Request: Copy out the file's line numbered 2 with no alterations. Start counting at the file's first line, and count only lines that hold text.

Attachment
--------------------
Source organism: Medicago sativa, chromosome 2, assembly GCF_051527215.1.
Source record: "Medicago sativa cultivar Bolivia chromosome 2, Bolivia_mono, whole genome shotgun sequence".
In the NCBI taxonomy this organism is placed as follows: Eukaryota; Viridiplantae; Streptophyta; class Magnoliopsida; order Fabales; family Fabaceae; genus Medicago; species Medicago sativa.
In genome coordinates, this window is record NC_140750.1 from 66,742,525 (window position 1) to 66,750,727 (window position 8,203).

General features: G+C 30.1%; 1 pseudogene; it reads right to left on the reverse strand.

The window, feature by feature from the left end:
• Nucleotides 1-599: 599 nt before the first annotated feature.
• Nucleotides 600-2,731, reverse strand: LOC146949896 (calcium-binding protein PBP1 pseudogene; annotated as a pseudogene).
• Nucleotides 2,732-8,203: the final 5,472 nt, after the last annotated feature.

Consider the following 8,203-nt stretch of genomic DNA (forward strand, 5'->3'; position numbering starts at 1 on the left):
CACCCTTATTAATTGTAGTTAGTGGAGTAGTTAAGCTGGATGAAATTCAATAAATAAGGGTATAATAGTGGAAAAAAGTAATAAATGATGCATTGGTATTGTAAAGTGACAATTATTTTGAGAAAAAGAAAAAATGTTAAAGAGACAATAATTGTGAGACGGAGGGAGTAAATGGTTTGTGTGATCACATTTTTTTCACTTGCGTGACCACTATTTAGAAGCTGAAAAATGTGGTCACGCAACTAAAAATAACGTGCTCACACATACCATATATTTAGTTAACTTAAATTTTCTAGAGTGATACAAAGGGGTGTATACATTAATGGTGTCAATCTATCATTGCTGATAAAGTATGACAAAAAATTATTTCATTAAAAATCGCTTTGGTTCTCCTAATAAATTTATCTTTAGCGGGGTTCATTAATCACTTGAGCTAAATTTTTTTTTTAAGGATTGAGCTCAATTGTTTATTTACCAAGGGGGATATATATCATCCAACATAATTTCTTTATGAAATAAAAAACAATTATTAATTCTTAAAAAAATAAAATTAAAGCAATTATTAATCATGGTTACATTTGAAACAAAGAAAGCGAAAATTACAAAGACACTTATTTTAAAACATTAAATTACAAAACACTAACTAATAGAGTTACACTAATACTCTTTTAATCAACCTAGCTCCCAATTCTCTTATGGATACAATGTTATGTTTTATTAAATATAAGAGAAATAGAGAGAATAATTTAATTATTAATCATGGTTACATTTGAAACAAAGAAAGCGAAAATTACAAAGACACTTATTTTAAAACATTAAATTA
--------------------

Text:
Source record: "Medicago sativa cultivar Bolivia chromosome 2, Bolivia_mono, whole genome shotgun sequence".